Techno-travels: 22-24 May 2008

Second annual HASTAC Conference, proposals due 15 February 2008
University of California, Irvine and University of California, Los Angeles

This year’s theme is “techno-travels” and explores the multiple ways in which place, movement, borders, and identities are being renegotiated and remapped by new locative technologies. Featured projects will delve into mobility as a modality of knowledge and stake out new spaces for humanistic inquiry. How are border-crossings being re-conceptualized, experienced, and narrated in a world permeated by technologies of mobility? How is the geo-spatial web remapping physical geographies, location, and borderlands? How are digital cities interfacing with physical space? How do we move between virtual worlds? And what has become of sites of dwelling and stasis in a world saturated by techno-travels?

This year’s conference literalizes and metaphorizes travel, as attendees will participate in sessions at Irvine, Los Angeles, San Diego, and on the connecting corridors of Southern California.

Take the Digital Humanities Tool Developer's Survey

Susan Schriebman and Ann Hanlon have put together a survey that aims to redress the current lack of a "concerted effort to gather information about the perceived value of tool development, not only as a scholarly activity, but in relation to the tenure and promotion process, as well as for the advancement of the field of digital humanities itself."

This must be the meme of the month, as Bill Turkel just this week unveiled plans to co-author with Alan MacEachern a "book to teach practicing historians how to use programming to augment their ability to do research online."

Anyway, I'd encourage everybody who's ever built a digital tool for a humanities function (or who is thinking about it) to take the survey and pester Bill to finish the book.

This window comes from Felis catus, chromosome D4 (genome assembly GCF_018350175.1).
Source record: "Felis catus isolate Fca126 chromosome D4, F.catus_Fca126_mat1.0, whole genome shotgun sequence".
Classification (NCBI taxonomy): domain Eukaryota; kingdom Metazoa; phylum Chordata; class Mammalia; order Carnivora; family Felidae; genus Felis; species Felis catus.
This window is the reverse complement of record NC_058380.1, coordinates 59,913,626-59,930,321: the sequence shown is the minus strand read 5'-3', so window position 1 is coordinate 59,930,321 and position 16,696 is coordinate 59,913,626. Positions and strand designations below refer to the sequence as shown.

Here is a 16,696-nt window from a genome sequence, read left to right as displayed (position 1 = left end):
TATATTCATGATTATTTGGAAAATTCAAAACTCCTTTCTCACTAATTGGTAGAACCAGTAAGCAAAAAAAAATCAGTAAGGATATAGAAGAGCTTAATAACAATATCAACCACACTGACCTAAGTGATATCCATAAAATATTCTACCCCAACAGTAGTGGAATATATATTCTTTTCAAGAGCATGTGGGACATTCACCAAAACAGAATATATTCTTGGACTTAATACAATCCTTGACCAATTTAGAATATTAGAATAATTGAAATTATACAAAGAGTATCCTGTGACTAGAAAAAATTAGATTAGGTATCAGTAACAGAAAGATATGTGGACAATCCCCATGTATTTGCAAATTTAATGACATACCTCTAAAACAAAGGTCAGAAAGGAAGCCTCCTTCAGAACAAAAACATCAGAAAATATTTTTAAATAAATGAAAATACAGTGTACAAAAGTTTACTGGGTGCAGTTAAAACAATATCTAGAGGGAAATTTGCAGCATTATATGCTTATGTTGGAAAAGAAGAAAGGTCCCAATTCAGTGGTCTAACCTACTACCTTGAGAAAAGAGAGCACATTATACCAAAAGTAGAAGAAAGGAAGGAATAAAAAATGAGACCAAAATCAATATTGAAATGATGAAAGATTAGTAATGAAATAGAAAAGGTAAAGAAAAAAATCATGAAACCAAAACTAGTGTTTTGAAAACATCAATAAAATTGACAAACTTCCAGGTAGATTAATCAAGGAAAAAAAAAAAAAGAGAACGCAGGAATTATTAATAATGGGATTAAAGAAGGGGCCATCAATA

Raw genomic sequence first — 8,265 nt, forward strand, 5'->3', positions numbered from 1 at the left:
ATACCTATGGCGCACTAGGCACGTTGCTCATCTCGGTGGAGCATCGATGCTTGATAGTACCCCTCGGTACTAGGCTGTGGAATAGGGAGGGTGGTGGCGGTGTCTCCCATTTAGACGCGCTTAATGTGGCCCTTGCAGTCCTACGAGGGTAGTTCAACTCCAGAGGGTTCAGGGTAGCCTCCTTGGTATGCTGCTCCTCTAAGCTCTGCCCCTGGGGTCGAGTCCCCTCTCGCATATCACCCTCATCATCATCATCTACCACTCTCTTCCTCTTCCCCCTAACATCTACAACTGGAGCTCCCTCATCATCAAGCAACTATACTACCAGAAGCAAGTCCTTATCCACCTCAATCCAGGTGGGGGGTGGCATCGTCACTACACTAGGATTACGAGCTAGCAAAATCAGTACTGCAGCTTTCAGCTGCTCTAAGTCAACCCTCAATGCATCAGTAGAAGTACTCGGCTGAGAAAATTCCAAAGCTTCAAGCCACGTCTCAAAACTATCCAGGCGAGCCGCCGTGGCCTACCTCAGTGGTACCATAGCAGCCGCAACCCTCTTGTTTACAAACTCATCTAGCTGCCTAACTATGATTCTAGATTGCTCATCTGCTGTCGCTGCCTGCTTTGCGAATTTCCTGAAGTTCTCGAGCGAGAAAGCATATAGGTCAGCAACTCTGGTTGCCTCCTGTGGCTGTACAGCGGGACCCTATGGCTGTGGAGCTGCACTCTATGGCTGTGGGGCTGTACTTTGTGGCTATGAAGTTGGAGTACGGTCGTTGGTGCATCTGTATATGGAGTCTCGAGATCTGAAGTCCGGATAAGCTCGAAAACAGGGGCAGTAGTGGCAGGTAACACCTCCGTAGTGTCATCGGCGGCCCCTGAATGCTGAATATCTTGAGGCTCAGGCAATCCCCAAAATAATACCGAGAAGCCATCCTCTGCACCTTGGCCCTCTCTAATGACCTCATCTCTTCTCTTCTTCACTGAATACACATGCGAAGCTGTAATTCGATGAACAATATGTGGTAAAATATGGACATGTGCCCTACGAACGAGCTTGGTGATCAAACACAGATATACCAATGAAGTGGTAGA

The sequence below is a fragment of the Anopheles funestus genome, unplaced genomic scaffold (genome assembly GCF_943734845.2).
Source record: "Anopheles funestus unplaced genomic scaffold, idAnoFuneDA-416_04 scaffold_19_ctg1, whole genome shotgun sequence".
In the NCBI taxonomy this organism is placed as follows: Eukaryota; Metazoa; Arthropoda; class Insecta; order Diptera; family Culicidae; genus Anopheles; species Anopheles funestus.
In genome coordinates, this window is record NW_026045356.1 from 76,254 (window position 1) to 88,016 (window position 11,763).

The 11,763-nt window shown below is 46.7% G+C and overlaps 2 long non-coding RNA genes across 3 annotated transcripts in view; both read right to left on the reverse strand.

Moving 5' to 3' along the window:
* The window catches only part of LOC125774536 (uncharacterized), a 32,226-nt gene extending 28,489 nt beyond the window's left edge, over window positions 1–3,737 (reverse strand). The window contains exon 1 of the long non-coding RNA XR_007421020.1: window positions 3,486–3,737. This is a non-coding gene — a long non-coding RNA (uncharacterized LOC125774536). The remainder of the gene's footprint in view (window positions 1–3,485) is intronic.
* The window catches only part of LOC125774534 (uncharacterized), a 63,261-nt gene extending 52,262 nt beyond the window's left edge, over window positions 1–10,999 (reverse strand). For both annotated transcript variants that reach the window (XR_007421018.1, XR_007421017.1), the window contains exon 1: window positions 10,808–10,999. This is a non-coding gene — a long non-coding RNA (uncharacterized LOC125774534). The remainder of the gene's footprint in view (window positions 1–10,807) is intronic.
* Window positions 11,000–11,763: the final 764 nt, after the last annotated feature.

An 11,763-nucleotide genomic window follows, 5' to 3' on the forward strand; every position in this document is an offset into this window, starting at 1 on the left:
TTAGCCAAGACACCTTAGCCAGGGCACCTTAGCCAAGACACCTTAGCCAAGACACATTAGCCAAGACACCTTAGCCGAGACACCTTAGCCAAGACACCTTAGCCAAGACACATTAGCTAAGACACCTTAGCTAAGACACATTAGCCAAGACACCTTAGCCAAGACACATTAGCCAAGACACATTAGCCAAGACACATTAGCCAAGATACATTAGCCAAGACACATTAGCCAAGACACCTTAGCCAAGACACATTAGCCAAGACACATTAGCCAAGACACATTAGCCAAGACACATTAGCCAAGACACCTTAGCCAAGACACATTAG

CFP: Uncertainty and Inference in Historical GIS

Noted by way of H-HISTGEOG:

Call for papers: RGS-Institute of British Geographers Annual International Conference, 27-29 August 2008

Uncertainty and Inference in Historical GIS

Organisers: Richard Healey and Humphrey Southall, Dept. of Geography, University of Portsmouth

Historical GIS is a developing sub-field at the interface between substantive quantitative work in historical geography and evolving theories of spatio-temporal GIS. However, a number of obstacles must be overcome before potential synergies between these two areas can be fully realised.

Among these are a range of theoretical, methodological and substantive questions that need to be explored more fully. Examples include dealing with imprecise or rapidly changing geographical units or locations for which data are available, data comparability over extended timespans, uncertainty in chronologies of events, sporadic spatio-temporal data coverage and the related problems of utilising GIS methods to make inferences about past economic or social processes, based on very limited or unreliable archival sources. This session aims to provide a forum to discuss both theoretical issues and substantive case studies, either from the UK or further afield.

Please send expressions of interest to: or

Deadline for title and abstracts (c. 200 words): 31 January 2008

For further details of the conference please see RGS-IBG website.

CoDE: Center of Digital Epigraphy

One of the several interesting announcements made yesterday in the annual business meeting of the American Society of Greek and Latin Epigraphy was the establishment of a Center of Digital Epigraphy at Brown University. John Bodel (who directs the U.S. Epigraphy Project) and Michael Satlow (who oversees the Inscriptions of Israel/Palestine repertorium) have received startup funding for this co-directed center. As more details, and a web presence (I hope) emerge, I'll blog them over at Current Epigraphy.